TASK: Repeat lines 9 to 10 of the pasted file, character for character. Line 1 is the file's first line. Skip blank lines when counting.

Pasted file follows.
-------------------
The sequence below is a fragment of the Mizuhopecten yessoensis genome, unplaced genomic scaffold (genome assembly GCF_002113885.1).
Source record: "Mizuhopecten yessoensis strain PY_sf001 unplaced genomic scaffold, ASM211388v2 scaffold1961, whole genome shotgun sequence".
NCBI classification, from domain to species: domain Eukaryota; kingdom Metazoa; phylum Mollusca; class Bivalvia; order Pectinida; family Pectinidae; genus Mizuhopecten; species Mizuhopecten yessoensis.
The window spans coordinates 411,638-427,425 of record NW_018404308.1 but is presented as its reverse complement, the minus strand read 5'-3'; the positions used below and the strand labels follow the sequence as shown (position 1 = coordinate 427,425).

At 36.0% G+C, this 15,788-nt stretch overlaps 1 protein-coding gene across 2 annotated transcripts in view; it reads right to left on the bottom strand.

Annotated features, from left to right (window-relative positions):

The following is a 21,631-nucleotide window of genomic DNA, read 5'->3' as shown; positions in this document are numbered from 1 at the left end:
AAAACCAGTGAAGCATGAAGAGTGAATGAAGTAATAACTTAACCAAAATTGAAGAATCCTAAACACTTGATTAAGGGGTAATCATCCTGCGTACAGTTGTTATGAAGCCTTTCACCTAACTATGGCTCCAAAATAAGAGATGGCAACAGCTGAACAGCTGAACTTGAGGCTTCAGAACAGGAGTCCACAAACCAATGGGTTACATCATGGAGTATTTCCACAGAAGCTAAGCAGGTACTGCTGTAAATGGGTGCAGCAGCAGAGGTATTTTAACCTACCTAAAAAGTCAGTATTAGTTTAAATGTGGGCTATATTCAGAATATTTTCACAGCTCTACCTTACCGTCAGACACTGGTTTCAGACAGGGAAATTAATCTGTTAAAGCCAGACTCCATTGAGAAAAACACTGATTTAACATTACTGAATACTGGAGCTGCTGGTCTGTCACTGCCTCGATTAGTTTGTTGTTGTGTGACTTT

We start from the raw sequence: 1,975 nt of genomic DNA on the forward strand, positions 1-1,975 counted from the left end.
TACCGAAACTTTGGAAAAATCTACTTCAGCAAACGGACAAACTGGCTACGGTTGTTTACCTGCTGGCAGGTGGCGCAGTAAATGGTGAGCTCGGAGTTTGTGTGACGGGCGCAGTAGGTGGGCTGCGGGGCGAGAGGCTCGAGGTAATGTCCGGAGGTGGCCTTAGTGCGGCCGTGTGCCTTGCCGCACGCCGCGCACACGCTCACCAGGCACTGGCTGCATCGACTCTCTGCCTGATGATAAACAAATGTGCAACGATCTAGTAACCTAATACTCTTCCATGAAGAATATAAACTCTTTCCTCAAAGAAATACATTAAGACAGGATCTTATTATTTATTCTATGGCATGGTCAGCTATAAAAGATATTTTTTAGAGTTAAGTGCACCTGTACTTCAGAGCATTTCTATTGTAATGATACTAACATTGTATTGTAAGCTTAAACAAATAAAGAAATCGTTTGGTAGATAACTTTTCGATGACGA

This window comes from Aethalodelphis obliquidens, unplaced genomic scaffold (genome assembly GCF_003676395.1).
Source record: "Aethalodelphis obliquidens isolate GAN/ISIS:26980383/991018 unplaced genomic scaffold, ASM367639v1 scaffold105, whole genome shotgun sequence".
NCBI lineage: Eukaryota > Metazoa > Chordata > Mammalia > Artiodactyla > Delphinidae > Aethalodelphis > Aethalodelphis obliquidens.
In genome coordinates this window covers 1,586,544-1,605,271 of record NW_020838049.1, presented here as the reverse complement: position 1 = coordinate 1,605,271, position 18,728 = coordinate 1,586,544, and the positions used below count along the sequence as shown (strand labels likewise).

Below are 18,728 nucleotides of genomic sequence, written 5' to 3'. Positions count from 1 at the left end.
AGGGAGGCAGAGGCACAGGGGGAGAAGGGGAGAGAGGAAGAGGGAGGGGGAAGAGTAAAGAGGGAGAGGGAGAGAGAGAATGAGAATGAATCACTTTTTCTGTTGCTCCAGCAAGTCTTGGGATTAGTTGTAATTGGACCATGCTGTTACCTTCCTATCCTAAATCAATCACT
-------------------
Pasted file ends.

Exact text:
We start from the raw sequence: 1,975 nt of genomic DNA on the forward strand, positions 1-1,975 counted from the left end.
TACCGAAACTTTGGAAAAATCTACTTCAGCAAACGGACAAACTGGCTACGGTTGTTTACCTGCTGGCAGGTGGCGCAGTAAATGGTGAGCTCGGAGTTTGTGTGACGGGCGCAGTAGGTGGGCTGCGGGGCGAGAGGCTCGAGGTAATGTCCGGAGGTGGCCTTAGTGCGGCCGTGTGCCTTGCCGCACGCCGCGCACACGCTCACCAGGCACTGGCTGCATCGACTCTCTGCCTGATGATAAACAAATGTGCAACGATCTAGTAACCTAATACTCTTCCATGAAGAATATAAACTCTTTCCTCAAAGAAATACATTAAGACAGGATCTTATTATTTATTCTATGGCATGGTCAGCTATAAAAGATATTTTTTAGAGTTAAGTGCACCTGTACTTCAGAGCATTTCTATTGTAATGATACTAACATTGTATTGTAAGCTTAAACAAATAAAGAAATCGTTTGGTAGATAACTTTTCGATGACGA